Me: Here is my fee for the services requested ____

Soloist: Why you charge so much?  Can't I just pay you $20.  Since my friends recital is on the same day, the $20 should be able to cover the cost of it too. 

At this point I would decline. 


Made a Liszt. Need new Handel's for Soler panel & Alkan foil. Will Faure Stein on the way to pick up Mendels' sohn. Josquin get Wolfgangs Schu with Clara. Gone Chopin, I'll be Bach

Offline dcstudio

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Re: Accompanying
«Reply #5 on: December 13, 2015, 01:55:00 PM »
If it is a reasonable workload, I would charge a bit more for late notice.  If it is clearly unreasonable workload or music that is too difficult to learn in a short time, I decline.  I'm open to taking on emergency gigs, as long as the music is doable with reasonable expectations and the collaborator is willing to pay a serious premium over my normal fee. 

There have been many times I've received a vague voicemail or e-mail of the following nature:

Soloist: My name is ____ my recital is next week.  I have three pieces, are you available?

Me: can you provide copies of the music?

Soloist: Here are the 12 pieces on my recital (about 50 pages of material).  There are another two pieces, but I'm not sure I want to sing them yet.  I could only find copies of 8 of the pieces, I'll send the rest later.  By the way two of my friends are doing a recital on the same day as me, can you accompany them too?  BTW, can we rehearse tomorrow at 2 pm?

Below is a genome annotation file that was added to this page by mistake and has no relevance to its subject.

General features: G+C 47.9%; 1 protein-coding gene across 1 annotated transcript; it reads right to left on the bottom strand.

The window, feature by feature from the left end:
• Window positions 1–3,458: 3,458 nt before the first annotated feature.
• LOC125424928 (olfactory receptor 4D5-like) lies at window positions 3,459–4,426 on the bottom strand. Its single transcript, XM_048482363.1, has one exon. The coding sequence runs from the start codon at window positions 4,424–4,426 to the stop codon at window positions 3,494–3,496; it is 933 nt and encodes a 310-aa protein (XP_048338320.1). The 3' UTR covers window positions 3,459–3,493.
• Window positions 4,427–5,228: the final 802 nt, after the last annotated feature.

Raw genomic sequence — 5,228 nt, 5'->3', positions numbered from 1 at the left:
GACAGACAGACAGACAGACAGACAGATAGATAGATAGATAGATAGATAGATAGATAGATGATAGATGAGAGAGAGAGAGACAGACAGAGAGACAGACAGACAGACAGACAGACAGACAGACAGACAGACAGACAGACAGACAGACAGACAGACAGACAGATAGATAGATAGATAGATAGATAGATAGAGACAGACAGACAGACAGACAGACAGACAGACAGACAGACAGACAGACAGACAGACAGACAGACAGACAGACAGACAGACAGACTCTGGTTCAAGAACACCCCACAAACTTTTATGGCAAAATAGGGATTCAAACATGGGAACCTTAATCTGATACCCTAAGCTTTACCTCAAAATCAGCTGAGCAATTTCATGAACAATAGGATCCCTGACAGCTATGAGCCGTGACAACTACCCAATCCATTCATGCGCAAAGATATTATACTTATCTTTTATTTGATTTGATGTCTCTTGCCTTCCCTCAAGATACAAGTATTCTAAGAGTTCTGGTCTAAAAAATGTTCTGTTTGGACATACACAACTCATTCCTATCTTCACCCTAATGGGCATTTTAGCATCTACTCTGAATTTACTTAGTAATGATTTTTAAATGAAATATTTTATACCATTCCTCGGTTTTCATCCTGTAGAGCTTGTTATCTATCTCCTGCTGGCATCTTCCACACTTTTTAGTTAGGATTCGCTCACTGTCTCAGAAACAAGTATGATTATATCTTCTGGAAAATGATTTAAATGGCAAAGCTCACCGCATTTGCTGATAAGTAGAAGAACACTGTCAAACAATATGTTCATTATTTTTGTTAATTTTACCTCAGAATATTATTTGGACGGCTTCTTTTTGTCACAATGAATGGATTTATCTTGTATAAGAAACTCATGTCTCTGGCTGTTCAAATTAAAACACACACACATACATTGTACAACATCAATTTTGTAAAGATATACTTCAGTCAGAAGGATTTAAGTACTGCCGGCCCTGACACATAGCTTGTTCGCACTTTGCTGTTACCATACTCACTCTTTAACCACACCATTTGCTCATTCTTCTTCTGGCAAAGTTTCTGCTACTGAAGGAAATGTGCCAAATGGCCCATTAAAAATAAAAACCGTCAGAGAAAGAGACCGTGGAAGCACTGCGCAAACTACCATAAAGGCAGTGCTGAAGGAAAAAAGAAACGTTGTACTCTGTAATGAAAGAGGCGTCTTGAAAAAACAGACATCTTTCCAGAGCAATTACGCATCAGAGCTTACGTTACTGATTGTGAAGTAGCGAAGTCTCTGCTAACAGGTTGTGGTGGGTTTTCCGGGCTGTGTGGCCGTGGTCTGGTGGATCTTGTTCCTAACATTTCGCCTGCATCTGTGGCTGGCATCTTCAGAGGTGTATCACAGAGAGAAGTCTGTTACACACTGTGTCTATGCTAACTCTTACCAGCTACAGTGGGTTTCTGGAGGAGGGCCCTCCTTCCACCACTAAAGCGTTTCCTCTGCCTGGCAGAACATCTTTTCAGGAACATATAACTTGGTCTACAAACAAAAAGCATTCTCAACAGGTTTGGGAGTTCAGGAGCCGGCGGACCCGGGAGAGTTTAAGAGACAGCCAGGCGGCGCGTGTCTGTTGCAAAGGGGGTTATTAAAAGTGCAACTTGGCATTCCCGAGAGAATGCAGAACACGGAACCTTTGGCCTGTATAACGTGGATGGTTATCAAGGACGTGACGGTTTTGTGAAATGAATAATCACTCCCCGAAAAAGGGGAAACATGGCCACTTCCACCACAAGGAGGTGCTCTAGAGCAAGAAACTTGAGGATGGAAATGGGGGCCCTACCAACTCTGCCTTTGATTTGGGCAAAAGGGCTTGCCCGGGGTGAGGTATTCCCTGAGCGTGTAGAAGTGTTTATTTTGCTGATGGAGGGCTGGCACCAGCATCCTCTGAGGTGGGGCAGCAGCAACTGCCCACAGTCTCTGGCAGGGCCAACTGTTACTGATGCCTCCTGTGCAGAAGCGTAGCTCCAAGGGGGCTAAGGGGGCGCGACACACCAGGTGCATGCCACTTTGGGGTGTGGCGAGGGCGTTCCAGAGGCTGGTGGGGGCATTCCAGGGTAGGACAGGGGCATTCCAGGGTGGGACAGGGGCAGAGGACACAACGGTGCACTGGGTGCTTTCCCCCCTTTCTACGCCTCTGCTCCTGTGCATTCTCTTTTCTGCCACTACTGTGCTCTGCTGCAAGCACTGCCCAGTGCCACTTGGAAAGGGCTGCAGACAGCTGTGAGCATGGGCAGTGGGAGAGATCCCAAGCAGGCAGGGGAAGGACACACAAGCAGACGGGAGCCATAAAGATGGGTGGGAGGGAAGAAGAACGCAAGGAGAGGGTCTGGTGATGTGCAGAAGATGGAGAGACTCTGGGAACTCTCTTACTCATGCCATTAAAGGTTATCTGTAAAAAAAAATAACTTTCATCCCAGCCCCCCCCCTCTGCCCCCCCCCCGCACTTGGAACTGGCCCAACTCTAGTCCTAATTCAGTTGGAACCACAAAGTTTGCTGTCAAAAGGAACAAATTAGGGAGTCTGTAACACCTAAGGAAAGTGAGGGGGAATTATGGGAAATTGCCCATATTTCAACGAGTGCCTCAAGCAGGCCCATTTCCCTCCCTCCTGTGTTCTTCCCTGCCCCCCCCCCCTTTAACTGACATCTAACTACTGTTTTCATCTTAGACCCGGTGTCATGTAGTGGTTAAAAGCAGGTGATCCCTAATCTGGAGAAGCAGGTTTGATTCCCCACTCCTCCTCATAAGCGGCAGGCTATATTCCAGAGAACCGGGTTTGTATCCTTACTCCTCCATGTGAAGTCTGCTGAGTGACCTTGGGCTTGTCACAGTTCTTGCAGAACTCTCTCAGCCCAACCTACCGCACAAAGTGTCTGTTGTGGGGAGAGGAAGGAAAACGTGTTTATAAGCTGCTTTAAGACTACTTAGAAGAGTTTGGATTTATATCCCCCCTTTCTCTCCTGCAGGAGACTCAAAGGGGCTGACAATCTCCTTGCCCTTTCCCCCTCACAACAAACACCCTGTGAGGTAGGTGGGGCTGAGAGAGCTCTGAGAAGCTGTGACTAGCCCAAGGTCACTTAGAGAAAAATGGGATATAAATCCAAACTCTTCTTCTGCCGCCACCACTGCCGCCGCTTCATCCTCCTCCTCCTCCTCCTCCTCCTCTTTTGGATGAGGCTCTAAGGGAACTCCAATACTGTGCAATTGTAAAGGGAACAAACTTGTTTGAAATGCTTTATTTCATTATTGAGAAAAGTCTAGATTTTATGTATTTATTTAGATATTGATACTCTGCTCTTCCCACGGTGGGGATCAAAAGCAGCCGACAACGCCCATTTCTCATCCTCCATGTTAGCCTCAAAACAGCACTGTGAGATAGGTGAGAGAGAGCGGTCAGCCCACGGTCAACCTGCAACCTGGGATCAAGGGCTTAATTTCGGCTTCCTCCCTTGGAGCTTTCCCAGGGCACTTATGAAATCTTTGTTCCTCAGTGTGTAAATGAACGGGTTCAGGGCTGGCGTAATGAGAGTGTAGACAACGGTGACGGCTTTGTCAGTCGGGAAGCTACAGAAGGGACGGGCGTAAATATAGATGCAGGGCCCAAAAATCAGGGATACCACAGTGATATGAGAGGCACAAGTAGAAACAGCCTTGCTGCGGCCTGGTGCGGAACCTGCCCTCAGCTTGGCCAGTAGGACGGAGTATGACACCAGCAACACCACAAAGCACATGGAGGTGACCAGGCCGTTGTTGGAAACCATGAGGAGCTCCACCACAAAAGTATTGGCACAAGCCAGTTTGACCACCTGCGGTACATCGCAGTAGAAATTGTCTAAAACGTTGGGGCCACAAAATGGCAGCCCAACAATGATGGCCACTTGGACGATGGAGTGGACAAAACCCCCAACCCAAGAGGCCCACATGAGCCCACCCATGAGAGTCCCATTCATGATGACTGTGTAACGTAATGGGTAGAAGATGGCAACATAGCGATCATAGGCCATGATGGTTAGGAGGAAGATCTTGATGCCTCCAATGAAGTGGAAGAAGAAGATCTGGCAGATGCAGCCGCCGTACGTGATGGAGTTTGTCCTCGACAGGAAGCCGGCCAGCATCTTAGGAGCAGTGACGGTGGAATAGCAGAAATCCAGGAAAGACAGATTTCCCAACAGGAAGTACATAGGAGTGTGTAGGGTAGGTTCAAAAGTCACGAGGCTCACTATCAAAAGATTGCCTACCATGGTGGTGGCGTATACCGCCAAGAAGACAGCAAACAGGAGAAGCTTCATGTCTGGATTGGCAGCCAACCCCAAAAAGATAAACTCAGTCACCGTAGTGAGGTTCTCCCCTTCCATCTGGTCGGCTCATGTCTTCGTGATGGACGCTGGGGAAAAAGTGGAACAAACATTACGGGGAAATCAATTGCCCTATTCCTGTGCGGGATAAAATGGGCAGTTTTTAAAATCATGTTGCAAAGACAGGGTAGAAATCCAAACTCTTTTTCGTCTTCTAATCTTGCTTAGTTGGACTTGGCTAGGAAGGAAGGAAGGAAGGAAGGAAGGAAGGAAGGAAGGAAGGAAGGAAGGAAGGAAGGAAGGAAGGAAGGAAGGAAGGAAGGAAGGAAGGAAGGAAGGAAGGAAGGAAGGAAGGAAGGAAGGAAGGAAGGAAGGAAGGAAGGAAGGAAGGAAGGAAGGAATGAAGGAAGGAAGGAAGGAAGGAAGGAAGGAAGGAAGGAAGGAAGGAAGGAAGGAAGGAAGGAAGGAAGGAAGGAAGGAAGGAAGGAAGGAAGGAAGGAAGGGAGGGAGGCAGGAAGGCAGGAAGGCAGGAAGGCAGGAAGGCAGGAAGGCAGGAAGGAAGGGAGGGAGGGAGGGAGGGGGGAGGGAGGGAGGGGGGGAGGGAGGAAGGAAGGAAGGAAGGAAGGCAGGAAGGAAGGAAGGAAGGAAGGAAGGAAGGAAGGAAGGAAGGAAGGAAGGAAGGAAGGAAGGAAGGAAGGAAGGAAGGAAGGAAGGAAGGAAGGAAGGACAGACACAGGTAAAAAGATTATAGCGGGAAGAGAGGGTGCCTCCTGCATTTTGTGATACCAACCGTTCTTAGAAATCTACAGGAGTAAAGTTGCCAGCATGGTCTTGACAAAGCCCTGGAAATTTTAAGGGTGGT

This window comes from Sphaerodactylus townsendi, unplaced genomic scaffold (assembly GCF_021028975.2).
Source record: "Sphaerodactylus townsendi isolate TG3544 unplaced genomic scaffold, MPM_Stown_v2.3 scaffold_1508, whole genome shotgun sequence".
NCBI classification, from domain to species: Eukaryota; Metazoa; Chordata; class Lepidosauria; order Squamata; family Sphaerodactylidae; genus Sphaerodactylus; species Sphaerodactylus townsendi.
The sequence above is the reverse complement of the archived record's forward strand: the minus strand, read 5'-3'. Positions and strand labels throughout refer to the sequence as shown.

Me: Here is my fee for the services requested ____

Soloist: Why you charge so much?  Can't I just pay you $20.  Since my friends recital is on the same day, the $20 should be able to cover the cost of it too. 

At this point I would decline. 




hey...  that girl has emailed/called/txtd me too!

... same here... as soon as they ask "why do you charge so much?" is time to just respectfully end the call before you say something you will no doubt regret.  A serious soloist will pay... HAPPILY!--and honestly you don't want to play for those who aren't "serious" in spite of the cash they offer.